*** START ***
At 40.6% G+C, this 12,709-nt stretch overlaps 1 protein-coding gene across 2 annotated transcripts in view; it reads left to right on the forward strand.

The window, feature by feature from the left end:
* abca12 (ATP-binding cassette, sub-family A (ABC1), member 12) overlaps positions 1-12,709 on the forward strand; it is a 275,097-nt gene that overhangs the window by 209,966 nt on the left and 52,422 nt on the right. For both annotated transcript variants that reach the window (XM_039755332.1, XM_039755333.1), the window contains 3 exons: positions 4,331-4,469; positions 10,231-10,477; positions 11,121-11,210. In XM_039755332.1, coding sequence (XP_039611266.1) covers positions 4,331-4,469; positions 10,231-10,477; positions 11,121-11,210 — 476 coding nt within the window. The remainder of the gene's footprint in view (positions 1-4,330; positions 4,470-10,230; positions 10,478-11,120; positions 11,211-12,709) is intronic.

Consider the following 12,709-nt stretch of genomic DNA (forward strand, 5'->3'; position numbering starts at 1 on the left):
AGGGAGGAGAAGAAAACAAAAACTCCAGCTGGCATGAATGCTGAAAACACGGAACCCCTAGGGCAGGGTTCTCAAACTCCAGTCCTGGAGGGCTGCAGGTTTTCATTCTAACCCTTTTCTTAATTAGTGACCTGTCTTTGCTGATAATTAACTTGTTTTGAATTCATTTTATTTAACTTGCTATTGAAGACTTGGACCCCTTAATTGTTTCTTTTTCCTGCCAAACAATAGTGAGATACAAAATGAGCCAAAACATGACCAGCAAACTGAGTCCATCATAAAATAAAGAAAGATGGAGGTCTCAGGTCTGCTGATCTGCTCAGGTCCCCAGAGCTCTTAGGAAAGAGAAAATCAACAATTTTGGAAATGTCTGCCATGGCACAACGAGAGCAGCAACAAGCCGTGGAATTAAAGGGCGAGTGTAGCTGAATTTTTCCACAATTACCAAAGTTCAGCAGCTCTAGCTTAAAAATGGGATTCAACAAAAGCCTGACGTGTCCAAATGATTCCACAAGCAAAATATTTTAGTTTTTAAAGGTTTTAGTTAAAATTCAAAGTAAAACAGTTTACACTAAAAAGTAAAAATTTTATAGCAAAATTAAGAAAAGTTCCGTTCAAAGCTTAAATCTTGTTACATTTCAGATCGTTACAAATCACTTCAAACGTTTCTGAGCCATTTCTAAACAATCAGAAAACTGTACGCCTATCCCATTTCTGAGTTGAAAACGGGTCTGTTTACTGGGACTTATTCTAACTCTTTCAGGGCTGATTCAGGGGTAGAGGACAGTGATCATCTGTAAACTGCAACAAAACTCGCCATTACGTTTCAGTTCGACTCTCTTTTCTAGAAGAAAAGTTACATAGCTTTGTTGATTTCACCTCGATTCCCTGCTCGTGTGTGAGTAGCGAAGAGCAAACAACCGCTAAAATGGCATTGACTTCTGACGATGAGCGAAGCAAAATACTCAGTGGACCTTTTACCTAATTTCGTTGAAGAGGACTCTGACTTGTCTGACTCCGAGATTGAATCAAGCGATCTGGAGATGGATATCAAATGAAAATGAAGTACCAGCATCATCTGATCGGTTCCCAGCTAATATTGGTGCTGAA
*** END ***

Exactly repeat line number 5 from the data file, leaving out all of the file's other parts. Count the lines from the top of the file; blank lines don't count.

AGGGAGGAGAAGAAAACAAAAACTCCAGCTGGCATGAATGCTGAAAACACGGAACCCCTAGGGCAGGGTTCTCAAACTCCAGTCCTGGAGGGCTGCAGGTTTTCATTCTAACCCTTTTCTTAATTAGTGACCTGTCTTTGCTGATAATTAACTTGTTTTGAATTCATTTTATTTAACTTGCTATTGAAGACTTGGACCCCTTAATTGTTTCTTTTTCCTGCCAAACAATAGTGAGATACAAAATGAGCCAAAACATGACCAGCAAACTGAGTCCATCATAAAATAAAGAAAGATGGAGGTCTCAGGTCTGCTGATCTGCTCAGGTCCCCAGAGCTCTTAGGAAAGAGAAAATCAACAATTTTGGAAATGTCTGCCATGGCACAACGAGAGCAGCAACAAGCCGTGGAATTAAAGGGCGAGTGTAGCTGAATTTTTCCACAATTACCAAAGTTCAGCAGCTCTAGCTTAAAAATGGGATTCAACAAAAGCCTGACGTGTCCAAATGATTCCACAAGCAAAATATTTTAGTTTTTAAAGGTTTTAGTTAAAATTCAAAGTAAAACAGTTTACACTAAAAAGTAAAAATTTTATAGCAAAATTAAGAAAAGTTCCGTTCAAAGCTTAAATCTTGTTACATTTCAGATCGTTACAAATCACTTCAAACGTTTCTGAGCCATTTCTAAACAATCAGAAAACTGTACGCCTATCCCATTTCTGAGTTGAAAACGGGTCTGTTTACTGGGACTTATTCTAACTCTTTCAGGGCTGATTCAGGGGTAGAGGACAGTGATCATCTGTAAACTGCAACAAAACTCGCCATTACGTTTCAGTTCGACTCTCTTTTCTAGAAGAAAAGTTACATAGCTTTGTTGATTTCACCTCGATTCCCTGCTCGTGTGTGAGTAGCGAAGAGCAAACAACCGCTAAAATGGCATTGACTTCTGACGATGAGCGAAGCAAAATACTCAGTGGACCTTTTACCTAATTTCGTTGAAGAGGACTCTGACTTGTCTGACTCCGAGATTGAATCAAGCGATCTGGAGATGGATATCAAATGAAAATGAAGTACCAGCATCATCTGATCGGTTCCCAGCTAATATTGGTGCTGAA